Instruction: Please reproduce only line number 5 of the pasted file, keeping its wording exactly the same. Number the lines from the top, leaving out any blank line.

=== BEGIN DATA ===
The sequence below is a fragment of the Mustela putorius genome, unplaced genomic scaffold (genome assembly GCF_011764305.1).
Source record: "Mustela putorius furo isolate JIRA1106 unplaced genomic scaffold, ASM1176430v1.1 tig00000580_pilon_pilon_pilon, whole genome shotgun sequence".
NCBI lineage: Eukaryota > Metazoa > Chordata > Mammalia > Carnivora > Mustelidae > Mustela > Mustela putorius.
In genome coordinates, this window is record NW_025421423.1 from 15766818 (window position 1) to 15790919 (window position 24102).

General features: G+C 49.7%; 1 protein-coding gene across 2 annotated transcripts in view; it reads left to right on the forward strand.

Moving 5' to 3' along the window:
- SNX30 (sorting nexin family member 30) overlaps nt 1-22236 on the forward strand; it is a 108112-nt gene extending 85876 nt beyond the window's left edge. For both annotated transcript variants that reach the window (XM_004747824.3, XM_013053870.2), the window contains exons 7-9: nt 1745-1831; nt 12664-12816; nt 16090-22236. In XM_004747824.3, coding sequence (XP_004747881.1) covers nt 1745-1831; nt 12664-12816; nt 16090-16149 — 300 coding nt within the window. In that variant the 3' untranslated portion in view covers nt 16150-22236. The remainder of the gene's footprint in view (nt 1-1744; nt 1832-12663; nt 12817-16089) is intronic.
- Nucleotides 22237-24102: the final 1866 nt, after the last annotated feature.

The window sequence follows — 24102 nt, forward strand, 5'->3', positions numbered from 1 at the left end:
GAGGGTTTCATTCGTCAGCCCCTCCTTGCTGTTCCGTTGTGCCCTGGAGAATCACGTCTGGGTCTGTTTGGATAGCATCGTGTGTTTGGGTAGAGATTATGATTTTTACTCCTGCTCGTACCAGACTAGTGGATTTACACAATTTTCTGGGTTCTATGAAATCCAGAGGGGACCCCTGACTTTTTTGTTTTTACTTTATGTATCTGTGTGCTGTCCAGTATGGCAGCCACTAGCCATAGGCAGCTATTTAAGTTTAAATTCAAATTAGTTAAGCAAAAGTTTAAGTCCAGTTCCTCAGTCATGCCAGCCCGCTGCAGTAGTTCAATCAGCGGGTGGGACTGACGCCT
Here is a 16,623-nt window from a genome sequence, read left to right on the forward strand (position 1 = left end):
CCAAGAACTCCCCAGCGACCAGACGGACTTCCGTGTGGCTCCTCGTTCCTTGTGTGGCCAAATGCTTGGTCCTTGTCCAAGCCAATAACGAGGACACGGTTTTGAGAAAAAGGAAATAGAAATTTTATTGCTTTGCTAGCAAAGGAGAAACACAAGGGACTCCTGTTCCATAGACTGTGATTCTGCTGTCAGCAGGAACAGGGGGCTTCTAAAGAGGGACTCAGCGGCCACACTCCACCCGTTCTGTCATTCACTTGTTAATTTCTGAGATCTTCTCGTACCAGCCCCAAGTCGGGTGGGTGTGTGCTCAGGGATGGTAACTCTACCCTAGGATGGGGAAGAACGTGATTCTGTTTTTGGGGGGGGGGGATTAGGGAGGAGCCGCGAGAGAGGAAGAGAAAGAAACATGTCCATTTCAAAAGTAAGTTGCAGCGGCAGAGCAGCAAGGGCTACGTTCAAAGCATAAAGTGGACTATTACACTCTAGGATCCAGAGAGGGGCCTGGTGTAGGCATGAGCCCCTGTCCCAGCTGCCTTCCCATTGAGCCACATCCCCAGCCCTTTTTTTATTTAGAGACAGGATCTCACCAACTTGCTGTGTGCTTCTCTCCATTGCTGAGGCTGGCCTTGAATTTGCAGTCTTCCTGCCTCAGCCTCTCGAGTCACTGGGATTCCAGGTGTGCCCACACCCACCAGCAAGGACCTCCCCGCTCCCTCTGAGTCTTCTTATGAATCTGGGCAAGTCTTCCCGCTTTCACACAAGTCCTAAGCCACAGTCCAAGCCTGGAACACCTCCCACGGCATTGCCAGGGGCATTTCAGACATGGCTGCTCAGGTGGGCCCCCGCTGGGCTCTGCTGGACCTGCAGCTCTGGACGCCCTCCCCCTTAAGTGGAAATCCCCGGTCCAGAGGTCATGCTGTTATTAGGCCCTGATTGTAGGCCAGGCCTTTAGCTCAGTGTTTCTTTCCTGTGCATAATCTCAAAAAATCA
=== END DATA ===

General features: G+C 49.7%; 1 protein-coding gene across 2 annotated transcripts in view; it reads left to right on the forward strand.